State v. Hansen, No. C

CourtCourt of Appeals of Oregon
Writing for the CourtTHORNTON
Citation635 P.2d 390,54 Or.App. 465
PartiesSTATE of Oregon, Respondent, v. William Wayne HANSEN, Appellant. 8005-31665; CA 19706.
Decision Date10 December 1981
Docket NumberNo. C

Page 390

635 P.2d 390
54 Or.App. 465
STATE of Oregon, Respondent,
v.
William Wayne HANSEN, Appellant.
No. C 8005-31665; CA 19706.
Court of Appeals of Oregon.
Argued and Submitted July 27, 1981.
Decided Nov. 2, 1981.
Reconsideration Denied Dec. 10, 1981.

Wayne Mackeson, Certified Law Student, Portland, argued the cause for appellant. On the brief was Desmond D. Connall, P. C., Portland.

Stephen F. Peifer, Salem, argued the cause for respondent. With him on the brief were Dave Frohnmayer, Atty. Gen., and William F. Gary, Sol. Gen., Salem.

Before RICHARDSON, P. J., and THORNTON and VAN HOOMISSEN, JJ.

[54 Or.App. 467] THORNTON, Judge.

The question presented by this appeal is the legality of a police entry of defendant's residence, the "securing" of the residence by the police while an officer procured a search warrant and the subsequent search of the premises after the warrant arrived. More precisely, the issue is whether the actions of the police in "securing" defendant's residence rendered illegal a subsequent search with a search warrant issued in reliance on information other than that

Page 391

gained during the entry and "securing" of the residence.

Defendant appeals from a judgment of conviction for possession of a controlled substance. His sole assignment of error is the denial of his motion to suppress a quantity of marijuana seized after the warrant was obtained.

The essential facts are as follows:

Portland police, for two months, had been conducting an undercover investigation of defendant for suspected marijuana dealing. One of the officers had gained the confidence of Wayne Bradshaw, who was believed to be obtaining his supply of marijuana from defendant. On the date in question, Officer Sawyer telephoned Bradshaw in an attempt to buy a few pounds of marijuana. On two previous occasions, Bradshaw had delivered an ounce of marijuana to Sawyer. Both times, police had observed Bradshaw go to defendant's home before making the delivery.

At 3 p. m., pursuant to the telephone call, Sawyer met with Bradshaw in a restaurant parking lot to negotiate the sale. In working out the details, Bradshaw made four trips back and forth between Sawyer and defendant's home (located five or six blocks away), all under the observation of two police surveillance units. During this time, Bradshaw told Sawyer that the high quality marijuana Sawyer was attempting to buy was not available, but there was a "shopping bag" full of lower quality marijuana at his supplier's house. When Bradshaw last left Sawyer in the parking lot at 4:47 p. m., he agreed to return with a pound of the lower quality marijuana. The officers knew of no [54 Or.App. 468] reason why Bradshaw would not have delivered the marijuana, and Bradshaw was unaware that Sawyer was a police officer.

Instead of waiting, Sawyer radioed his surveillance units and told them to "secure the residence," if Bradshaw went back to defendant's home. The officers in the surveillance units understood that they were to enter the house, arrest Bradshaw and defendant and "secure the premises for execution of a search...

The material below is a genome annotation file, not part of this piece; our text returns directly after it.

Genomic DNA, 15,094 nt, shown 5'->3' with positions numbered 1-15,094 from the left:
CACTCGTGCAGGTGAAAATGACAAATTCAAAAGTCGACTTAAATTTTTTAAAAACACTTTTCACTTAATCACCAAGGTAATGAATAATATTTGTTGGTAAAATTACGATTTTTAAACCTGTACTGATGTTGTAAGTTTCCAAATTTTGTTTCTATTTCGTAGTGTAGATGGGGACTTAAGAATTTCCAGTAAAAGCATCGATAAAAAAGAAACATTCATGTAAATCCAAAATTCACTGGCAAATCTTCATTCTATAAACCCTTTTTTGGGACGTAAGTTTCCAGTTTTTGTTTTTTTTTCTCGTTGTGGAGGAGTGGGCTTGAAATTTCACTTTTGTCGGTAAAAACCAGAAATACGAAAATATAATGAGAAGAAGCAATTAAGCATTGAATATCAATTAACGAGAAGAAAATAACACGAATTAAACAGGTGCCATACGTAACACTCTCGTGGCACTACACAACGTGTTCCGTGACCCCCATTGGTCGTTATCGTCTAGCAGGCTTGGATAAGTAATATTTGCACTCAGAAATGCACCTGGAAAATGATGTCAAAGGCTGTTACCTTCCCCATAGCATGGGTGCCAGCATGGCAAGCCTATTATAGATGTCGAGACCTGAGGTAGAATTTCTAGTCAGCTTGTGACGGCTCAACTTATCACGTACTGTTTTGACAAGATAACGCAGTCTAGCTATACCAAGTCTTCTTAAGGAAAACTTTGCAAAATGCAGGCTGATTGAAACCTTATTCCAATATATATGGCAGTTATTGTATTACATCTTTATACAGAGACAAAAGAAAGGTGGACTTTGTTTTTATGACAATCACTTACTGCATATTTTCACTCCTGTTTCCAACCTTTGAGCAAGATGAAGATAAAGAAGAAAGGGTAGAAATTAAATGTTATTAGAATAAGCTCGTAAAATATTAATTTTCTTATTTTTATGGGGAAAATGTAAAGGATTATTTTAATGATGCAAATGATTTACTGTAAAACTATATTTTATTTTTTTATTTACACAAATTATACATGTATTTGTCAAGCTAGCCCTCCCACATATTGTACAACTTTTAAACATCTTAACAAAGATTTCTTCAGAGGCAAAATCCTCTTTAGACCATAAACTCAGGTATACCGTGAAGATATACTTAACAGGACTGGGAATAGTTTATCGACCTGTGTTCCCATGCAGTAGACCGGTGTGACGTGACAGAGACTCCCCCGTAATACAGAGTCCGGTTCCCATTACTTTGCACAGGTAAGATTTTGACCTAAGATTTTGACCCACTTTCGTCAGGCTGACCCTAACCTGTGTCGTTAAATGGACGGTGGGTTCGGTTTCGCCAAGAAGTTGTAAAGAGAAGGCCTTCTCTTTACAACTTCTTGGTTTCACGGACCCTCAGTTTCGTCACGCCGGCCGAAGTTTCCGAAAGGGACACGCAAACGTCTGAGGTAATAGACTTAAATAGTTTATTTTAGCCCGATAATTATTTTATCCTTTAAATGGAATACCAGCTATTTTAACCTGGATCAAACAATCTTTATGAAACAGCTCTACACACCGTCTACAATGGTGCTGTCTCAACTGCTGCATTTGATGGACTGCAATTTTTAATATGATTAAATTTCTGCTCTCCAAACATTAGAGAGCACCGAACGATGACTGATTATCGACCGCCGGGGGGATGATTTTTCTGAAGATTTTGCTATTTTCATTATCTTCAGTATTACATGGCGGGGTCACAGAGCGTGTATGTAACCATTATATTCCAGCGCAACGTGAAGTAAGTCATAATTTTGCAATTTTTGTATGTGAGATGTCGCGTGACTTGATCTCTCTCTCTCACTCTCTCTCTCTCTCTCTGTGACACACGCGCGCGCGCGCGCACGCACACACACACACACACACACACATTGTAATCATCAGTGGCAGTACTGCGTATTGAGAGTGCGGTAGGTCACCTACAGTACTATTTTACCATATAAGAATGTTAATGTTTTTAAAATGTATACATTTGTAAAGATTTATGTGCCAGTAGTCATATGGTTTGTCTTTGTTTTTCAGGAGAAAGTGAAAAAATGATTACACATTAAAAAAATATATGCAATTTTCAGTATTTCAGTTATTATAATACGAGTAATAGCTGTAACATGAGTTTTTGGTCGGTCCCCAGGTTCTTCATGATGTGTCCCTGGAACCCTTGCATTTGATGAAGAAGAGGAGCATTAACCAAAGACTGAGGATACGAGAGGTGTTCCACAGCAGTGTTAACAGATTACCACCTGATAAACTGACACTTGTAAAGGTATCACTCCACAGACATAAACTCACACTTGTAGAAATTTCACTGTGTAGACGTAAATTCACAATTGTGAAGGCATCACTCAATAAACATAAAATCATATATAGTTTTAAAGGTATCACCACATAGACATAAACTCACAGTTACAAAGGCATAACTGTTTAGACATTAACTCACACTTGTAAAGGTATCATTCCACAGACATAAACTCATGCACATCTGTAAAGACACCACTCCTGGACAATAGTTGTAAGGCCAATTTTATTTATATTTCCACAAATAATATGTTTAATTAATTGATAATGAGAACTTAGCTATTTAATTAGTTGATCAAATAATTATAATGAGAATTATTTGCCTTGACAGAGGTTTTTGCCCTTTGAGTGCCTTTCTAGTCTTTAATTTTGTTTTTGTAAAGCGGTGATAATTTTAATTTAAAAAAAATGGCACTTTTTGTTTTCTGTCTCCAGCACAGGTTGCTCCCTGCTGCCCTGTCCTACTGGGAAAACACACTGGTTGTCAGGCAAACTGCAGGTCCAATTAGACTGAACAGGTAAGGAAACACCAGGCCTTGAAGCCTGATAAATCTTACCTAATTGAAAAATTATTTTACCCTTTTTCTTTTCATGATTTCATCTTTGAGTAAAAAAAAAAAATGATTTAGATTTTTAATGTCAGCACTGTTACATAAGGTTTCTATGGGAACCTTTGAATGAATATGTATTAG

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3 practice notes
  • State v. Hansen, No. C
    • United States
    • Supreme Court of Oregon
    • June 1, 1983
    ...warrant issued in reliance on information other than that gained during the entry and 'securing' of the residence." State v. Hansen, 54 Or.App. 465, 470, 635 P.2d 390, 392 Quite simply, what the police officers did in "securing" the residence was to seize it in the constitutional sense. In ......
  • State v. Howard
    • United States
    • Court of Appeals of Oregon
    • December 18, 1985
    ...the original illegality was cured by a subsequent warrant which did not depend on any illegally acquired information. State v. Hansen, 54 Or.App. 465, 635 P.2d 390 5 State v. Hansen, supra, is probably based on Article I, section 9, of the Oregon Constitution. The rule under the Fourth Amen......
  • State v. Hansen
    • United States
    • Supreme Court of Oregon
    • December 29, 1981
    ...1126 644 P.2d 1126 292 Or. 334 State v. Hansen (William) NO. 28272 Supreme Court of Oregon Dec 29, 1981 54 Or.App. 465, 635 P.2d 390 ALLOWED. ...
3 cases
  • State v. Hansen, No. C
    • United States
    • Supreme Court of Oregon
    • June 1, 1983
    ...warrant issued in reliance on information other than that gained during the entry and 'securing' of the residence." State v. Hansen, 54 Or.App. 465, 470, 635 P.2d 390, 392 Quite simply, what the police officers did in "securing" the residence was to seize it in the constitutional sense. In ......
  • State v. Howard
    • United States
    • Court of Appeals of Oregon
    • December 18, 1985
    ...the original illegality was cured by a subsequent warrant which did not depend on any illegally acquired information. State v. Hansen, 54 Or.App. 465, 635 P.2d 390 5 State v. Hansen, supra, is probably based on Article I, section 9, of the Oregon Constitution. The rule under the Fourth Amen......
  • State v. Hansen
    • United States
    • Supreme Court of Oregon
    • December 29, 1981
    ...1126 644 P.2d 1126 292 Or. 334 State v. Hansen (William) NO. 28272 Supreme Court of Oregon Dec 29, 1981 54 Or.App. 465, 635 P.2d 390 ALLOWED. ...

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